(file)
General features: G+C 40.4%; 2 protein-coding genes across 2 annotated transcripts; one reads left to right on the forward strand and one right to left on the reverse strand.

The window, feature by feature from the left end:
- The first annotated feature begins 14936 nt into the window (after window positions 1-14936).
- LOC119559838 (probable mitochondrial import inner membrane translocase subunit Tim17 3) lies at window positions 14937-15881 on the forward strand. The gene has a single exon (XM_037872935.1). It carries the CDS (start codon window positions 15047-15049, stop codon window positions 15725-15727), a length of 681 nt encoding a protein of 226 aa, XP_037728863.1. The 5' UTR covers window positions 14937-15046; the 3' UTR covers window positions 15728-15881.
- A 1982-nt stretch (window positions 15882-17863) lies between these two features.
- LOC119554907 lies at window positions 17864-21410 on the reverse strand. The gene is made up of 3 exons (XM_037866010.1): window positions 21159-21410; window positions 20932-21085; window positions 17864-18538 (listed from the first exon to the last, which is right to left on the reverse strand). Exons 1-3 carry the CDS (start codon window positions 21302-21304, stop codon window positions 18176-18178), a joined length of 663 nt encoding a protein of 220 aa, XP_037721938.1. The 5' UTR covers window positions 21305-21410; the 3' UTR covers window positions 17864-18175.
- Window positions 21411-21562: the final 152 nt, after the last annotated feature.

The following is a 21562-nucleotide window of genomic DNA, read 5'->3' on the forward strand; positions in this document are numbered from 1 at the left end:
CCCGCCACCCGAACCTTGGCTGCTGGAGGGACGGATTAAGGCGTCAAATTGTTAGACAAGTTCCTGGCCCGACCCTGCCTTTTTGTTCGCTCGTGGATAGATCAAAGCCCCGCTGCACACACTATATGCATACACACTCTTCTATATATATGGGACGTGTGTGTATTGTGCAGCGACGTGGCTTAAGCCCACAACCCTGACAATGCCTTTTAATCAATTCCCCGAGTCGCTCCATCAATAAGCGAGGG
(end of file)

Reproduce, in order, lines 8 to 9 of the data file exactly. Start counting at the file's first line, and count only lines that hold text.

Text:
The following is a 21562-nucleotide window of genomic DNA, read 5'->3' on the forward strand; positions in this document are numbered from 1 at the left end:
CCCGCCACCCGAACCTTGGCTGCTGGAGGGACGGATTAAGGCGTCAAATTGTTAGACAAGTTCCTGGCCCGACCCTGCCTTTTTGTTCGCTCGTGGATAGATCAAAGCCCCGCTGCACACACTATATGCATACACACTCTTCTATATATATGGGACGTGTGTGTATTGTGCAGCGACGTGGCTTAAGCCCACAACCCTGACAATGCCTTTTAATCAATTCCCCGAGTCGCTCCATCAATAAGCGAGGG